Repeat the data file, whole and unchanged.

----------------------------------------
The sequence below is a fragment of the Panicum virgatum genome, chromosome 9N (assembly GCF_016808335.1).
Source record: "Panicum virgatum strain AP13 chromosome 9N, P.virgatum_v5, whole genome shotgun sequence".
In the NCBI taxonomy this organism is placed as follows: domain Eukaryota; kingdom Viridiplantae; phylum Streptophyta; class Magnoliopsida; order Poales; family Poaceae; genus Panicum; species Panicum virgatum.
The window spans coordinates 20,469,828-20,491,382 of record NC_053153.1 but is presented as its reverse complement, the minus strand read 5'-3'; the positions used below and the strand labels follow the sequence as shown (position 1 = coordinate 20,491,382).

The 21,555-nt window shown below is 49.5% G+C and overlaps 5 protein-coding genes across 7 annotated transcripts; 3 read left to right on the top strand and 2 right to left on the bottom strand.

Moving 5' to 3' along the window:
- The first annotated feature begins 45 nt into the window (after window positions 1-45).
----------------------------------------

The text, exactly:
The sequence below is a fragment of the Panicum virgatum genome, chromosome 9N (assembly GCF_016808335.1).
Source record: "Panicum virgatum strain AP13 chromosome 9N, P.virgatum_v5, whole genome shotgun sequence".
In the NCBI taxonomy this organism is placed as follows: domain Eukaryota; kingdom Viridiplantae; phylum Streptophyta; class Magnoliopsida; order Poales; family Poaceae; genus Panicum; species Panicum virgatum.
The window spans coordinates 20,469,828-20,491,382 of record NC_053153.1 but is presented as its reverse complement, the minus strand read 5'-3'; the positions used below and the strand labels follow the sequence as shown (position 1 = coordinate 20,491,382).

The 21,555-nt window shown below is 49.5% G+C and overlaps 5 protein-coding genes across 7 annotated transcripts; 3 read left to right on the top strand and 2 right to left on the bottom strand.

Moving 5' to 3' along the window:
- The first annotated feature begins 45 nt into the window (after window positions 1-45).